Column: From Fear to Faith

By Drew Williams
Sentinel Columnist

Have you ever noticed how airport bookshops are always crammed with self-help books? Scan the titles and you’ll find an eclectic array of suggestions that would move one from a life of anxiety to trust, from fear to faith (in self or others). From The New York Times Best Sellers list, Sheryl Sandberg advises women that all they have to do to cast off fear in the workplace is “lean in.” Dale Carnegie’s perennial bestseller, penned in 1948, tells you “how to stop worrying and start living.” Steve Harvey’s advice is to “act like a lady, think like a man.” (I really don’t know what to say about that one.)

Whatever the advice is that’s being touted, the common denominator in self-help books is that it is all down to the individual. Here’s your issue, here’s the mindset you need to adopt about yourself, and here are the practical steps you need to take to get yourself out of that negative position.

In contrast, when I look at someone like Gideon in the Bible (the all-time bestselling book), it is clear that his personal development was all on account of what God did.  And essentially what God did was to take him from a life of abject fear (making him prime airport bookshop fodder) to a place of peace and security and a deep trust in God. It was quite a spectacular curve. So, before I work out how to act like a lady and think like a man, I want to know: how did God do that and what does that mean for us?

I had a curious season of sickness and during this time I could not physically work out. Going for a jog at Tod’s Point or lifting weights was no longer remotely possible. This went on for about four years. Following my surgery, and after some excellent physical therapy from Ivy Rehab in Old Greenwich, I am now able to go back to the gym. A good friend of mine, Dominic Novak, is the owner of Peak 360 in Greenwich. He has been keeping the community in shape for over 20 years. Very kindly, he offered to “rebuild me” (he clearly likes a challenge). I recently arrived for a session and he informed that I would be training with the captain of the Duke basketball team and members of his team! I think I came up to their knees. They were actually very kind to the skinny, short guy in their midst. I have noticed that Dominic has a great technique for spurring me on. Mid-rep, when I am ready to quit, he says, “Drew, you can do this. You have the strength!” Honestly, I am not sure that I do—but somehow that causes me to press in, and in the pressing in and pressing on I am building up my strength.

In something of the same fashion, God sees Gideon for who he will become: a “…valiant warrior.” In other words, “Gideon, you have the strength.” God imputes to Gideon a quality of character that Gideon does not yet fully possess and God encourages us in exactly the same way. He sees who He made us to be, and through each other, He will call that out of us.

As well as knowing who He made us to be, God also knows of what we are made. “For He knows our frame; He remembers that we are but dust…” (Psalm 103:14) And in all our fragility, He is mercifully patient. He is patient with my need for time to grow in faith. For Gideon, there was a progression of assignments that enabled him to build up his faith “muscles.” I’m grateful that before I got back to the gym and Dominic’s professional care, I had three months of excellent physical therapy.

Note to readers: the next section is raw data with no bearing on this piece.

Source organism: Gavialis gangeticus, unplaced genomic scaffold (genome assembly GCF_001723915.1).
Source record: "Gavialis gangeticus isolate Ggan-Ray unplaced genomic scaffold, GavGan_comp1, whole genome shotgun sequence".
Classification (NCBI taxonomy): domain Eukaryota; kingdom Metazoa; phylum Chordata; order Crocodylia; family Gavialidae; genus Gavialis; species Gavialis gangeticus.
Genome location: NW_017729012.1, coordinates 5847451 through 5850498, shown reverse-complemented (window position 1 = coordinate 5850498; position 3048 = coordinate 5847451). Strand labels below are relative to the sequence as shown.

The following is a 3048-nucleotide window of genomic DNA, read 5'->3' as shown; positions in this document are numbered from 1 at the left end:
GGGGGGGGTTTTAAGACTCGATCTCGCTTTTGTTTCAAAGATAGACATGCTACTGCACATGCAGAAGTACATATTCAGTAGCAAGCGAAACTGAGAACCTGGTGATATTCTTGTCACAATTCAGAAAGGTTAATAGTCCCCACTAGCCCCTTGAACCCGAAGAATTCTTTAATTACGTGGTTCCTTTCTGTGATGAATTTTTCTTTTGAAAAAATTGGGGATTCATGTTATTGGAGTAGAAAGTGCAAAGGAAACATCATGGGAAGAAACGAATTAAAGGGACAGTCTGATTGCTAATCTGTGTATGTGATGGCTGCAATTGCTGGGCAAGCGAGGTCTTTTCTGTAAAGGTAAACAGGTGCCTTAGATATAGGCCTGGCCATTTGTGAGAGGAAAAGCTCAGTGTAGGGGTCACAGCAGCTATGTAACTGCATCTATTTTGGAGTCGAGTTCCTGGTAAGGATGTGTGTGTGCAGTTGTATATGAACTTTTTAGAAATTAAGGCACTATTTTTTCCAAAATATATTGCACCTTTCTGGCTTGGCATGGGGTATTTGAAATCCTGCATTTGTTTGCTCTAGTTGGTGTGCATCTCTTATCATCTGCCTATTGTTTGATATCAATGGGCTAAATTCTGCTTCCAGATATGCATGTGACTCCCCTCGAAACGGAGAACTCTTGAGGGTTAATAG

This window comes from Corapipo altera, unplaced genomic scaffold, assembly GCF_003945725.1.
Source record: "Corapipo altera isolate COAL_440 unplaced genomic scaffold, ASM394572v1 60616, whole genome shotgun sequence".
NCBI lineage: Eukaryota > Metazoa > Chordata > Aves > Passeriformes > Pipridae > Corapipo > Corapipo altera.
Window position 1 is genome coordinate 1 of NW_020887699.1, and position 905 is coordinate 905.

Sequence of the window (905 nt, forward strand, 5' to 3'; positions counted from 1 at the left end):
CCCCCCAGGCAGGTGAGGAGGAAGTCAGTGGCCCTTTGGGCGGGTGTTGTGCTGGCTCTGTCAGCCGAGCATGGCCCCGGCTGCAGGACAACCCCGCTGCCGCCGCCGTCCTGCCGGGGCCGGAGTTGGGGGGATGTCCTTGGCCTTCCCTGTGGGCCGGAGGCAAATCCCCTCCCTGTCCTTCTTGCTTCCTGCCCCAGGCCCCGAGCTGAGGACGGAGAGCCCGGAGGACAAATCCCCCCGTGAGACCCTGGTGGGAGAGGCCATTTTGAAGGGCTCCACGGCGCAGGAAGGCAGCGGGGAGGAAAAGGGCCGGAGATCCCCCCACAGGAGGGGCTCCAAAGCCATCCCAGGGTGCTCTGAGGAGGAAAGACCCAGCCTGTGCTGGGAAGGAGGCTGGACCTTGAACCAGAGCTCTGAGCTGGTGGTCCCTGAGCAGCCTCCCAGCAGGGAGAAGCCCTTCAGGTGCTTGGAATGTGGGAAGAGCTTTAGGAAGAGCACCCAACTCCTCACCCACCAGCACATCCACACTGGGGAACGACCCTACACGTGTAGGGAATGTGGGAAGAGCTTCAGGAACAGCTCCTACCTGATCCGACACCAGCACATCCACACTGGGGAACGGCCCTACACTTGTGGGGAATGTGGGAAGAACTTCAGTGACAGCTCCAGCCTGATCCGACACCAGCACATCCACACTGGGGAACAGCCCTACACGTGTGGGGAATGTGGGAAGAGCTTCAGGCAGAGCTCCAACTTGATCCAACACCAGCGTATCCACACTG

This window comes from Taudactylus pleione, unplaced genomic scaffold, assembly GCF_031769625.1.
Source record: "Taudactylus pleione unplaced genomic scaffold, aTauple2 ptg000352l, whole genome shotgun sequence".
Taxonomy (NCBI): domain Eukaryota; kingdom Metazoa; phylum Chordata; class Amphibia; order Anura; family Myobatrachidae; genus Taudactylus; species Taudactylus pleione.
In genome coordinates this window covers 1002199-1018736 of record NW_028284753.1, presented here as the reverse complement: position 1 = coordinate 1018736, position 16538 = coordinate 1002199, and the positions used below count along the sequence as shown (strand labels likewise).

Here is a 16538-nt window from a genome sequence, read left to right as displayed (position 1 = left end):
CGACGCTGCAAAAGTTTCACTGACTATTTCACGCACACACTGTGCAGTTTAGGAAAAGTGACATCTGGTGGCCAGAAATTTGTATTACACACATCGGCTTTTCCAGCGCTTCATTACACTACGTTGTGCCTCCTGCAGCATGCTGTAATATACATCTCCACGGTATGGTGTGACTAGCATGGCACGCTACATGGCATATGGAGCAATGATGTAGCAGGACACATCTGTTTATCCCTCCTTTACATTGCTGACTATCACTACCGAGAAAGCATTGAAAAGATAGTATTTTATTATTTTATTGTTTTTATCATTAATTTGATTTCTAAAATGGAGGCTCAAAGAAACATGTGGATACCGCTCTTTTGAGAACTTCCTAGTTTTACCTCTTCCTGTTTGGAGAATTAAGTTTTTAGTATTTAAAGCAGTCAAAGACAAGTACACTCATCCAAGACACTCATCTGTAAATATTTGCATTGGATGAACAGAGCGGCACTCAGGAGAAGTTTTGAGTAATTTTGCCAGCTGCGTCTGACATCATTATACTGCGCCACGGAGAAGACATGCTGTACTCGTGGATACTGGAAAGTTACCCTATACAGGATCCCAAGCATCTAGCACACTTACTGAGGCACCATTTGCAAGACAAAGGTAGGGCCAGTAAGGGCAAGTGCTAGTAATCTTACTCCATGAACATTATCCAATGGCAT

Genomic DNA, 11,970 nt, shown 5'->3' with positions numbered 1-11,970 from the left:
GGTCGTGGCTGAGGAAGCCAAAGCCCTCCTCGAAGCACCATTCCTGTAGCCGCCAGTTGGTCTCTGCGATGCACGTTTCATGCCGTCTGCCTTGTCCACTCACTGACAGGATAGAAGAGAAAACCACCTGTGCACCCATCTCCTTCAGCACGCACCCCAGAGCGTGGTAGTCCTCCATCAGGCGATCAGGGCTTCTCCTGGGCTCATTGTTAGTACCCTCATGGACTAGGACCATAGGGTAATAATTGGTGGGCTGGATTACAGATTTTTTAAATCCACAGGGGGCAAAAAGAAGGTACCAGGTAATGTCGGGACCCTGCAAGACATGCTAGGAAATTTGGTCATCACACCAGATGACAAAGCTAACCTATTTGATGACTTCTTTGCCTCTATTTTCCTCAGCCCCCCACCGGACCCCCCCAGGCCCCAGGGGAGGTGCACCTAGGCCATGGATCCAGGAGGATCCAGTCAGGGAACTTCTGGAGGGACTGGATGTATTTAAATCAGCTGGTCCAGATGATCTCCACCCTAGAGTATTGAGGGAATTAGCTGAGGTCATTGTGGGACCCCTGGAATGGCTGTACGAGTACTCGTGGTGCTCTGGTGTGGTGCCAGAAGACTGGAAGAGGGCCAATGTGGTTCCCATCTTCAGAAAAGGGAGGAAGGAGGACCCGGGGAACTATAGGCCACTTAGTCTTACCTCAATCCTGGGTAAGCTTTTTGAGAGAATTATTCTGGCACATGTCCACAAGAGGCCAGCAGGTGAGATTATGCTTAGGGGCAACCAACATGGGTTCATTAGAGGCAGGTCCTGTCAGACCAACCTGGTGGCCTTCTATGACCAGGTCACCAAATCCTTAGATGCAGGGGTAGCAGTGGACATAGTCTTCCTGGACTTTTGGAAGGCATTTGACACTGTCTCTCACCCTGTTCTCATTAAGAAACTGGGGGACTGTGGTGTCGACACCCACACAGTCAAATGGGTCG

God is also patient with our need for constant reassurance. This brings us to Gideon’s fleece. God has asked Gideon to lead God’s people to freedom from a large and aggressive enemy. Gideon says to God, “If you will save Israel by my hand, as you have said, behold, I am laying a fleece of wool on the threshing floor. If there is dew on the fleece alone, and it is dry on all the ground, then I shall know that you will save Israel by my hand, as you have said.” (Judges 6:36-37). And God patiently gives him this reassurance.

But Gideon needs a little more help. He says, “…let me speak just once more…” And this time he reverses the test. God patiently obliges him even though Gideon knows that he is pushing his luck. For all of Gideon’s anxiety, what is clear is that he has faith in God’s continuing patience and mercy. Do we ever feel like God’s patience and mercy is going to run out on us? Gideon was anxious, but he did not let that anxiety stop him from pressing into God. So God patiently brings Gideon to a point where he has just enough trust in God. Gideon is not the completed article, he is not sufficiently “leaning in,” he is still prone to worry. But when it was time for Gideon to step up, God made his faith enough.

And so it is with each of us. Like Gideon, God would show us that He is at the very center of our lives, that He has gone ahead of us and that we can rely upon Him to get us through whatever trial of life we find ourselves in. In all of this process, God will take the little faith that we have and, if we will let Him, He will make it enough. He has always been in the business of re-making “unlikely” heroes.  Are we ready to be God’s hero? If it were a matter of making myself ready, I would say definitely not! Trusting in God’s strength and following His lead, now that’s a different story.

Drew Williams is senior pastor at Trinity Church in Greenwich.


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